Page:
Fast forward 20 years. A posh apartment in Bangalore. A nuclear family. A wave of nostalgia grips the now grown-up youngster as she reminiscences about those long forgotten carefree days. Her grandmother is no more but those memories must live on.

Read on for the recipe:

Preparation Time - 1 hour 20 mins

Ingredients -

250 gm mutton
1 medium sized potato
1 large onion + 1/2 of a medium onion ( the chopped onion should be equal in volume to the mutton pieces )
1 1/2 tbsp coarse garlic paste
1 1/2 tbsp coarsely chopped ginger
3-4 dry red chillis
1 big cardamom
1 bay leaf
2 2" cinnamon sticks
1/4 tsp turmeric
salt to taste
6 tsp mustard oil + 1 tsp for the marination

Preparation - Wash the mutton pieces and drain away all the water. Add salt, turmeric and 1 tsp mustard oil. Mix well and keep aside.

Cut the onions into medium sized pieces. Crush lightly using a mortar and pestle. Keep aside.

Also crush the ginger and garlic in the same way but just a little more fine.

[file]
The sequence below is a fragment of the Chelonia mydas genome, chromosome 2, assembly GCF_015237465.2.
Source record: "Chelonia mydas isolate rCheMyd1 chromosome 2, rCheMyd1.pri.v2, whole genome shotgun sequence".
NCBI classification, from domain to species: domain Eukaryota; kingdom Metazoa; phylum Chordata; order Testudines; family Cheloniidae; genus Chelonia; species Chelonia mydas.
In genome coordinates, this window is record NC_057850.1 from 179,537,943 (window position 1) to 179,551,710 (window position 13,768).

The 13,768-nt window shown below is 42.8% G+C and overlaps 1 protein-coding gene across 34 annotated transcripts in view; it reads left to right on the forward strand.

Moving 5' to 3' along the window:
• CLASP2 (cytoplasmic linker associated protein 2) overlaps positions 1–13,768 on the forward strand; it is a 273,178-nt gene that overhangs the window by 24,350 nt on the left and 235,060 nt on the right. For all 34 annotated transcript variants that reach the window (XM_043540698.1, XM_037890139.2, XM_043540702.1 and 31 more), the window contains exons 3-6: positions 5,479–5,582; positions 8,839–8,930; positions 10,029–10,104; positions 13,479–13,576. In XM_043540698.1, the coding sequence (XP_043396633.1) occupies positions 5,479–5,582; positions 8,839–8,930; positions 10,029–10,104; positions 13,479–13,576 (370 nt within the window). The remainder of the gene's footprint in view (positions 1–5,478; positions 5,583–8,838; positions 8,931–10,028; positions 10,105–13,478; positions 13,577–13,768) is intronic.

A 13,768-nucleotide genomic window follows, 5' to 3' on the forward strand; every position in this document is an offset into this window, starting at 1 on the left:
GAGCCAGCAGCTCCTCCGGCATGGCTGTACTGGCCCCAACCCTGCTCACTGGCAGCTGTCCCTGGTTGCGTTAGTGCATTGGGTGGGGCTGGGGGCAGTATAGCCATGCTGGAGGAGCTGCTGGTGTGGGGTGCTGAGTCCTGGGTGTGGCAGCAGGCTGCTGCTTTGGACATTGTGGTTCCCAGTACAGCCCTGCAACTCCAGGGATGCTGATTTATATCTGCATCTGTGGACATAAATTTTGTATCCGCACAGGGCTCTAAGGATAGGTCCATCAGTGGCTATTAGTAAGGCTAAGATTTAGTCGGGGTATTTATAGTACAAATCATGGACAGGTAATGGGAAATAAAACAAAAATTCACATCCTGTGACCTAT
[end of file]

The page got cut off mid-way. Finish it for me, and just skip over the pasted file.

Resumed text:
Cut the potatoes into big chunks.

Cooking - Heat the oil in a pressure cooker.

Add the potatoes and fry till golden brown. Remove and keep aside.

Add the red chillis followed by the cardamom, bay leaf and cinnamon sticks to the hot oil. Fry till they turn fragrant.

Add the onions, ginger and garlic. Fry them on low flame till they turn quite red in color. (This is a sign that the onions have started turning sweet due to the caramelization process)

Next add the mutton pieces. Fry them till they stop oozing water. You do not have to stir continuously. Keep the lid on the cooker without completely closing it. Stir once every few minutes. This process takes a long time so keep patience ( grab a snack/drink something if all that heavenly smell is making you hungry ).

Once you see that the mutton pieces start leaving oil ( a sure sign that the water had dried up ), add 1 1/2 - 2 cups of boiling water along with the fried potato pieces. Adjust salt. Close the lid and cook for 2-3 whistles. Remove from flame.

Allow steam to escape before opening lid. Check if the mutton is done. Else add another half cup water and cook for another 1-2 whistles.

Serve hot with rice/rotis.